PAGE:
• A regular training program and safety briefing plan for all health workers and specific target groups, which is properly designed, planned and implemented;
  • Risk assessments, prevention and mitigation of occupational hazards that are regularly carried out and documented;
  • Action plans for work improvements that are developed, implemented, monitored and evaluated, in collaboration with safety and health committees and/or workers’ representatives;
  • Immunization against vaccine preventable diseases that is provided at no cost to health workers, ensuring that all required doses of immunizations have been received by all workers at risk, including cleaners and waste handler;
  • Arrangements for recording and notification of occupational accidents, occupational diseases and, as appropriate, dangerous occurrences, commuting accidents and suspected cases of occupational diseases;
  • Adequate provisions for water and sanitation, facilities for personal hygiene, clothing, rest, dining, safe handling and management of health care waste, and safety protocols during the use of hazardous chemicals.

Health and Safety Protection of Health Workers: Checklist for Healthcare Facilities 

For facilities preparing to develop health and safety programs, WHO also provides a checklist for healthcare facilities to assist in identifying and prioritizing areas of action for mitigating risk and improving the protection of workers. The checklist is intended to be reviewed and completed by a multidisciplinary team including: administrators, safety and health officials, environmental health services, infection preventionists, human resources and representatives of workers across various disciplines of healthcare. This inclusive approach provides a variety of perspectives and a more comprehensive basis for identifying existing health and safety measures, potential safety hazards and solutions for sustainable mitigation. Facilities can utilize WHO’s checklist to generate an overview of existing and potential hazards, which can then allow for actions to improve worker protections prioritized to promote workplace safety.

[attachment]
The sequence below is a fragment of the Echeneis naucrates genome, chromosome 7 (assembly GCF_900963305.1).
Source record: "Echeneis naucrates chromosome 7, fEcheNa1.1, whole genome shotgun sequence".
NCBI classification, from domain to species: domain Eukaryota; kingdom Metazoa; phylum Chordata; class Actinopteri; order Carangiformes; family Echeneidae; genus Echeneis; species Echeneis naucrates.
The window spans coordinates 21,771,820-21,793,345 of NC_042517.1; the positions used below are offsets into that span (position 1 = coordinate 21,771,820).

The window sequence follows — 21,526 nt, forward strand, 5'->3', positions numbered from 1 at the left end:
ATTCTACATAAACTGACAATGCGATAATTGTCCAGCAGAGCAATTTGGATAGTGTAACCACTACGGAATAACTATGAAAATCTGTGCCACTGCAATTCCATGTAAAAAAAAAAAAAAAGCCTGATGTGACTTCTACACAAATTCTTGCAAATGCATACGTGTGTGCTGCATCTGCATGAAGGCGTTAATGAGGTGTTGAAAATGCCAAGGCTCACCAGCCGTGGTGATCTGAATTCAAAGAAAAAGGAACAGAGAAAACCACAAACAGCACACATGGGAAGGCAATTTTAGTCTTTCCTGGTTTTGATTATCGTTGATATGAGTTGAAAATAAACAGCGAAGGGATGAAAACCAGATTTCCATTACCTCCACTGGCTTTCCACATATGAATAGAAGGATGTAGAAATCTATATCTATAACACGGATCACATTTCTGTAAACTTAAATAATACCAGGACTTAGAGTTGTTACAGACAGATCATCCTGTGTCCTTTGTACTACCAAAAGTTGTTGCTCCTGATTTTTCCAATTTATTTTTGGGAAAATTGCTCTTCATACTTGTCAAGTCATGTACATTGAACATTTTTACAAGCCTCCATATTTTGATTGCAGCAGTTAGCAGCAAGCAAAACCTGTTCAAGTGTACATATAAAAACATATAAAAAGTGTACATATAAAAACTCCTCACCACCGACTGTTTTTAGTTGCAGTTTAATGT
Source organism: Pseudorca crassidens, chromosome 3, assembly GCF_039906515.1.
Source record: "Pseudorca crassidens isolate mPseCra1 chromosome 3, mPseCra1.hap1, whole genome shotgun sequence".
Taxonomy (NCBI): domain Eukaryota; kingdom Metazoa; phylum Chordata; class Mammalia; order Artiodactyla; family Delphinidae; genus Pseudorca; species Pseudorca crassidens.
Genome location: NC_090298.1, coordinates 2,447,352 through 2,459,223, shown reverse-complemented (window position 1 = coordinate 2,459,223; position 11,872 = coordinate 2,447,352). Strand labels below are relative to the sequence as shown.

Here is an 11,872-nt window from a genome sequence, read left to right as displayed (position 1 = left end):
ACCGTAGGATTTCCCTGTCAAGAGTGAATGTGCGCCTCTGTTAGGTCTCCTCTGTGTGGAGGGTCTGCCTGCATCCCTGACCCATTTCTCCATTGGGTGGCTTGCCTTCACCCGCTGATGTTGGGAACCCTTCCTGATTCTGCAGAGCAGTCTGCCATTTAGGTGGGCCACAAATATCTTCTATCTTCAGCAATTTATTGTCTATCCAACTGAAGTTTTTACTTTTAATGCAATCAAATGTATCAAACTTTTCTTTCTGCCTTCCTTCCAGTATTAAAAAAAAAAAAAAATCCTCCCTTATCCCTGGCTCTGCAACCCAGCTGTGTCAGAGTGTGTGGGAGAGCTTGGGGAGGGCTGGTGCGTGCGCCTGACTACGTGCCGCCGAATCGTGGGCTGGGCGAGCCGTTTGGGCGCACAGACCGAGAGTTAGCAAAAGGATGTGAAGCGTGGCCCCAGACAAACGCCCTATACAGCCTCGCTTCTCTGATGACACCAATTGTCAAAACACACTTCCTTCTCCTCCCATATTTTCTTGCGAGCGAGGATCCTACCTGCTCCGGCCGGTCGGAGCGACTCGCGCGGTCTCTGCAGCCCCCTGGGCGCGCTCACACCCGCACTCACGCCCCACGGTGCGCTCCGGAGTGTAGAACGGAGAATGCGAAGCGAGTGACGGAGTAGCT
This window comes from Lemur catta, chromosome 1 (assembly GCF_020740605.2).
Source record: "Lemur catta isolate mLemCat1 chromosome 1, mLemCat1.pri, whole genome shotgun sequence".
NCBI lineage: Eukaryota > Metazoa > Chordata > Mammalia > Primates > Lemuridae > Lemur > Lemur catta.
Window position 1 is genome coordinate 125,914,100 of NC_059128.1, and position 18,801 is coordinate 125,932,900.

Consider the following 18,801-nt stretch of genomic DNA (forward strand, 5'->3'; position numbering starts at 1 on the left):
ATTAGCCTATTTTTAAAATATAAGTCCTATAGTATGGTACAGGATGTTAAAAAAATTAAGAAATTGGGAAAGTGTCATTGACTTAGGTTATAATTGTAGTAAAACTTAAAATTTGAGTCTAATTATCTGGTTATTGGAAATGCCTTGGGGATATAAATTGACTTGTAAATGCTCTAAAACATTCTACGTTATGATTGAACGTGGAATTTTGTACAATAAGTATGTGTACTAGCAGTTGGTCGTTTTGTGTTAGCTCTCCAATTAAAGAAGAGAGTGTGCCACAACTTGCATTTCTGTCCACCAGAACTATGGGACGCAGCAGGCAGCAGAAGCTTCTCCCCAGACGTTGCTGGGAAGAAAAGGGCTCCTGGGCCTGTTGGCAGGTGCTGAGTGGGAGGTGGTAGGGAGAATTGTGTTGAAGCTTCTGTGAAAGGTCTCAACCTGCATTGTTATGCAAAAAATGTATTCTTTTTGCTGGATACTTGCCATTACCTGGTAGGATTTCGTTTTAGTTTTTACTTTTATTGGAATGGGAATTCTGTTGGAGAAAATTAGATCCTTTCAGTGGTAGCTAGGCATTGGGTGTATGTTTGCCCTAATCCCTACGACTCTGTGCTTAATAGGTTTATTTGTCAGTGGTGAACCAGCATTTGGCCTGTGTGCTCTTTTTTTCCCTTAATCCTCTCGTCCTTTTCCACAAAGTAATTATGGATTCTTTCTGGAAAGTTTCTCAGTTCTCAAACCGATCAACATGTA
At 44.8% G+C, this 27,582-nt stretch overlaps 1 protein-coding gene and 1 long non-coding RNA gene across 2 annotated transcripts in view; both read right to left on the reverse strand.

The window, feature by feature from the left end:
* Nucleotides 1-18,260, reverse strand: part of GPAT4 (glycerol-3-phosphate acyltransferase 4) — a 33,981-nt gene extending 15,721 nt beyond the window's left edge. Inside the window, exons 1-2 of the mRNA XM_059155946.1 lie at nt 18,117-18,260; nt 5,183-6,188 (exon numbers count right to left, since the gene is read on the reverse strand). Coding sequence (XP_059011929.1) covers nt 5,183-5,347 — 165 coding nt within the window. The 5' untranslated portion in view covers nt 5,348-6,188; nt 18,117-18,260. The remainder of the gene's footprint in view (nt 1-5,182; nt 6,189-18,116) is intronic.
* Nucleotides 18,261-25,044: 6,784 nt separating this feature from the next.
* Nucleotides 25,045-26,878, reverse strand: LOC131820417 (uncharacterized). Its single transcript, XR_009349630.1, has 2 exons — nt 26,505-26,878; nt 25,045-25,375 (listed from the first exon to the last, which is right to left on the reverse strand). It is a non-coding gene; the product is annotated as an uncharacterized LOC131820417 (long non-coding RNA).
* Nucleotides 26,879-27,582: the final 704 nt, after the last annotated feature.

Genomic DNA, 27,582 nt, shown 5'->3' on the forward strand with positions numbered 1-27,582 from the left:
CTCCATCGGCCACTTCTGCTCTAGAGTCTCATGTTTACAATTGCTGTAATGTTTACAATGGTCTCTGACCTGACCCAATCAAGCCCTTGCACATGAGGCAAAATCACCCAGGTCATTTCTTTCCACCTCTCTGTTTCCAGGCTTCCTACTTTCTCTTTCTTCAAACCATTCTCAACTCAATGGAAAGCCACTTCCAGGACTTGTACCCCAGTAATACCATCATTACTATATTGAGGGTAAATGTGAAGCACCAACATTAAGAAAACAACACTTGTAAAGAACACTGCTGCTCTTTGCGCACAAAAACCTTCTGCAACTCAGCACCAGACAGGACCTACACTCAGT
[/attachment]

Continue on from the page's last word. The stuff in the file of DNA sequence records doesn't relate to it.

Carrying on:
WHO recognizes that healthcare systems are not the same across the globe and has made attempts to offer generalized recommendations that can be adopted by a nation, organization, or facility. The Caring for Those Who Care guide emphasizes the importance of health and safety in all sectors of the healthcare industry. It has been clearly underscored during the COVID-19 pandemic that certain sectors were not adequately prepared to address workplace hazards they did not anticipate encountering. As emphasized in WHO’s guide, the foremost goal of a well-designed health and safety program is to plan for problems before they arise, rather than relying on quick reactions when they do.

If you have any questions, you can click here to schedule a customized consultation with Shari Solomon, President of CleanHealth Environmental.